Andrews said he was delighted that
Adler and Estroff had been nominated
for the position but was pleased Estroff
secured the post. He said he looked for
ward to returning to teaching and research
once he stepped down as chairman.
Andrews has been most visible during
the past year for his role in advocating
for higher faculty pay. He was one of the
most outspoken faculty members in sup
port of a UNC tuition increase last fall.
At the meeting, interim Chancellor Bill
McCoy presented Andrews with a plaque
to honor him for his “distinguished ser
Andrews said, “I take great pleasure
and pride in how this faculty has worked
The University Editor can be reached
of Arts and Sciences. “He has had a dramatic
effect on the undergraduate experience.”
A search committee is already in place to
find a successor, but an interim provost is
expected to be chosen in the next few weeks.
Richardson began his tenure at UNC as a
professor of political science in 1969.
He came to the University in the midst of
major political turmoil on the campus. UNC
students were spurred to action by protests at
Ohio’s Kent State University in which four stu
dents were killed and nine wounded when
National Guard members fired on protesters.
“It was a pretty awesome beginning, with a
lot of turbulence and concern on campus,”
Richardson said. “It was an important period
for the University, really searching for itself in
After teaching for six years, he became
chairman of the department. “I’m not sure if
they are learned or innate in him, but his
amazing interpersonal skills were refined in
the leadership positions he pursued,” said
Professor Joel Schwartz, Richardson’s former
associate department chairman.
In 1993, Richardson served as faculty chair
man of UNC’s Bicentennial Observance, a
role he called the highlight of his professional
See PROVOST, Page 4
Chapel Hill, North Carolina
© 2000 DTH Publishing Cotp.
All rights reserved.
UM officials blame WRC
membership for the dead
deal, but Nike officials fault
the school's hazy guidelines.
By Alicia Gaddy
University of Michigan varsity ath
letes will have to search elsewhere for
equipment and funding after Nike Inc.
decided not to renew its contract with
The current contract ends Aug. 31,
but Nike officials cut off negotiations
after disagreeing with UM’s evolving
labor and human rights policies.
According to a Nike press release,
the two sides were discussing what
would have been Nike’s largest colle
giate licensing agreement ever.
Nike’s current contract provided the
UM athletics department with all equip
ment and attire for 23 varsity teams and
$8 million distributed over six years.
UM officials said the negotiations
were stopped because of the school’s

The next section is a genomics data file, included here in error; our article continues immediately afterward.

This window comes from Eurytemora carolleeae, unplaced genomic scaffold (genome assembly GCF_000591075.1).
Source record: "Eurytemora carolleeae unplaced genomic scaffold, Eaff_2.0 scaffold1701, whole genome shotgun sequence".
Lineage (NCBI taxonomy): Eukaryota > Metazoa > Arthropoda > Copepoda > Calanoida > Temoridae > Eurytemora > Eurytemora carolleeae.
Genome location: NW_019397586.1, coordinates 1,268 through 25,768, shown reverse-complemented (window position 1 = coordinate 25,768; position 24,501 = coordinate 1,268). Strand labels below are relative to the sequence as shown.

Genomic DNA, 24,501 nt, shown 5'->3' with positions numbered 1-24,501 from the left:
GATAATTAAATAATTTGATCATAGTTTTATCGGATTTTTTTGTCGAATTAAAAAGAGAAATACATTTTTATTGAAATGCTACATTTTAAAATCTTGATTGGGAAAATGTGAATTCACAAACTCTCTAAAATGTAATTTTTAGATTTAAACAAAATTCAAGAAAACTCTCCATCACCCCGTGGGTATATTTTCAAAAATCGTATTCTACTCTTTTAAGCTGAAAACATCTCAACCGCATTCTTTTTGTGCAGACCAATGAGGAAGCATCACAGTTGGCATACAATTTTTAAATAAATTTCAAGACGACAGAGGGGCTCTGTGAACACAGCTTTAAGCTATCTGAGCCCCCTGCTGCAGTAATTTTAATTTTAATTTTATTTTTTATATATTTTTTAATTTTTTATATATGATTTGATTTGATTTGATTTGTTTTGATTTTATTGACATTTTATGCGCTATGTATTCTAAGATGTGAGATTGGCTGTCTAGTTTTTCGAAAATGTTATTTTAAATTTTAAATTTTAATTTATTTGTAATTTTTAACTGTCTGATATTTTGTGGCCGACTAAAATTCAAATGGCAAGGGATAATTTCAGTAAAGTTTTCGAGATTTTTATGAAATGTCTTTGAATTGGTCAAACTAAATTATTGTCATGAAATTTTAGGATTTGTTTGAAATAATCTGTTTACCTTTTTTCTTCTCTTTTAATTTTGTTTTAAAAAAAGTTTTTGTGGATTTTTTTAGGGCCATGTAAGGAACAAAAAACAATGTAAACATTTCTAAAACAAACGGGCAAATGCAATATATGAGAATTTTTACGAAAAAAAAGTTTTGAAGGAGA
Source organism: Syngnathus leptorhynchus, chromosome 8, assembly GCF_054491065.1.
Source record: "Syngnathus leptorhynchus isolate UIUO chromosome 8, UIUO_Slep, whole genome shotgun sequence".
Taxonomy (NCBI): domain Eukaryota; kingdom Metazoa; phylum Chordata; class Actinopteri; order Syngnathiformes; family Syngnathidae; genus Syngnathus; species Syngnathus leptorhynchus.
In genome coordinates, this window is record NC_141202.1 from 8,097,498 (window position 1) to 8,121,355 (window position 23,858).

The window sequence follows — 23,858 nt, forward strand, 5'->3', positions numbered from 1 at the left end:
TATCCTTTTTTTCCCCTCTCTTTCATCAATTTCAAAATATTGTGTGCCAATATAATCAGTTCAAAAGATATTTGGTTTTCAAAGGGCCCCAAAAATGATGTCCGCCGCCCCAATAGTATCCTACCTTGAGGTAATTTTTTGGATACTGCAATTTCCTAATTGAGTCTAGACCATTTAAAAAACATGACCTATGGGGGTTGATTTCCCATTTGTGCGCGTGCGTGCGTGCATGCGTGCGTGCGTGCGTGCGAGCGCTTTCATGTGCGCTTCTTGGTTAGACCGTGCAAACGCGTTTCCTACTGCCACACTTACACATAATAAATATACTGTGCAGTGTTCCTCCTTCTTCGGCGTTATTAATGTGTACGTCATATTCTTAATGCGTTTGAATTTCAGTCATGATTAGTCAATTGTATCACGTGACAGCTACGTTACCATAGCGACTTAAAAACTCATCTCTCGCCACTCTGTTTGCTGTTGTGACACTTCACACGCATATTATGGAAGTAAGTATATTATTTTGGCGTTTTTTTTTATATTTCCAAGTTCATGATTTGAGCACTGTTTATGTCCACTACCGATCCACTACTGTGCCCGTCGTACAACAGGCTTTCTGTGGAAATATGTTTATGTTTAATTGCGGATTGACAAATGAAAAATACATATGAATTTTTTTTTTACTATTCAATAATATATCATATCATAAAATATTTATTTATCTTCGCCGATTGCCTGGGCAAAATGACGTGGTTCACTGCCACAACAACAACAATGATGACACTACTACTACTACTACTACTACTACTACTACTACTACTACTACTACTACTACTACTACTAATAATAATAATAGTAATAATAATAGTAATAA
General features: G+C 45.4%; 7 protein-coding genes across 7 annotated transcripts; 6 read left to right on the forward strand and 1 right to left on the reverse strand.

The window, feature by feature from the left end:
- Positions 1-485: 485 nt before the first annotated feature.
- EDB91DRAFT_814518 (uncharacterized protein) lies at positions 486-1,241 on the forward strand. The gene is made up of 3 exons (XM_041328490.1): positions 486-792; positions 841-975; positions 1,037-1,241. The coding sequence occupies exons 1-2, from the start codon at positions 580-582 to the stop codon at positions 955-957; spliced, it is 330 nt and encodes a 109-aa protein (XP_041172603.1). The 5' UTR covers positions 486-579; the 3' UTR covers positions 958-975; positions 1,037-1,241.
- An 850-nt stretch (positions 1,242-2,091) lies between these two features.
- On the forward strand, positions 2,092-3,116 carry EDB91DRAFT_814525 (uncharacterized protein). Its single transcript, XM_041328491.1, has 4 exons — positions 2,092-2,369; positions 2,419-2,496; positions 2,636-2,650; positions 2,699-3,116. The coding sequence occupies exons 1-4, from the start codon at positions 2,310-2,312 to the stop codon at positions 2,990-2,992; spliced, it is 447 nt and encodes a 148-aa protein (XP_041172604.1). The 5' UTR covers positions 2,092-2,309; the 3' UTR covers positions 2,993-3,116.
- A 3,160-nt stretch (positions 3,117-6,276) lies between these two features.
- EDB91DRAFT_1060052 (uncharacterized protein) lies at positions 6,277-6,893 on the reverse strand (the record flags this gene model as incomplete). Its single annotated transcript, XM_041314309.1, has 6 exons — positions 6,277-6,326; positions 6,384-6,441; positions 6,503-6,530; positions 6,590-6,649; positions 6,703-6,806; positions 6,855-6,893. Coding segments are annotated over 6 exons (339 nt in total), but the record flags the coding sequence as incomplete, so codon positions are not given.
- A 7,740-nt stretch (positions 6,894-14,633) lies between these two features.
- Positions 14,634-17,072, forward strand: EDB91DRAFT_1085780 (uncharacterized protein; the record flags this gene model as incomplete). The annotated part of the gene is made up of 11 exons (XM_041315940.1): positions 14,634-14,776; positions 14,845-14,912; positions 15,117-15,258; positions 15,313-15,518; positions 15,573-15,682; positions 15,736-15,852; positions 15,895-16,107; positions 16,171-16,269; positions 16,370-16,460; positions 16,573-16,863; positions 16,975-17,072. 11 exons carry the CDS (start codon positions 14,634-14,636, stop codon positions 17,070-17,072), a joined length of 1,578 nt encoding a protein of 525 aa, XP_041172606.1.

involvement with the Worker Rights
Consortium, a group recently formed to
monitor apparel factory conditions.
UM, like UNC, is both a WRC and
a Fair Labor Association member. The
FLA is an second sweatshop monitoring
group that students across the nation
have protested this year due to its
alleged ties with apparel corporations.
But Nike officials said the termina
tion of the UM contract was not direct
ly linked to UM’s WRC ties.
Simon Pestridge, Nike labor prac
tices spokesman, said problems arose
when UM asked Nike to agree with its
labor policy, the perameters of which
have yet to be fully drafted. “It’s not
really about (the WRC),” he said. “It’s
about us not being able to sign a con
tract that is yet undefined. It just didn’t
make business sense.”
But UM Athletics Director Bill
Martin said the school’s human rights
policy was clear and the abrupt end in
contract talks was directly related to the
school’s WRC involvement. “Why did
they do it?” Martin asked. “I think
because of our provisional membership
in the Worker Rights Consortium.”
He said the contract termination
came as a surprise, despite Nike’s recent
actions with schools like the University
of Oregon. Last week, Nike CEO Phil
Knight pulled a multimillion dollar gift
from the school, his alma mater, after
learning of its WRC involvement.
“You can see a pattern with Nike
over the last few weeks,” Martin said.
He said UNC should be wary of its
Nike contract renewal because UNC
recendy joined the WRC. But Nike offi
cials said UNC had nothing to worry
“We’re very proud of our relation
ship with UNC right now,” Pestridge
See NIKE, Page 4
The Home Stretch
N.C. lieutenant governor and Orange
County commissioner candidates are
vying to represent their parties in
November, while county school board
hopefuls are playing for keeps in
Tuesday’s election. See Page 7.
Would you like to hone your skills as
a writer, photographer, graphic designer
or copy editor? Will you be in the
Chapel Hill area this summer? If so, stop
by Suite l(M in the Union by 5 p.m.
Wednesday and grab an application for
The (Weekly) DTH this summer. Any
questions? Please e-mail Summer Editor
Brian Frederick at email@example.com.
High 78, Low 58.
Tuesday Possible rain;
High 78, Low 52.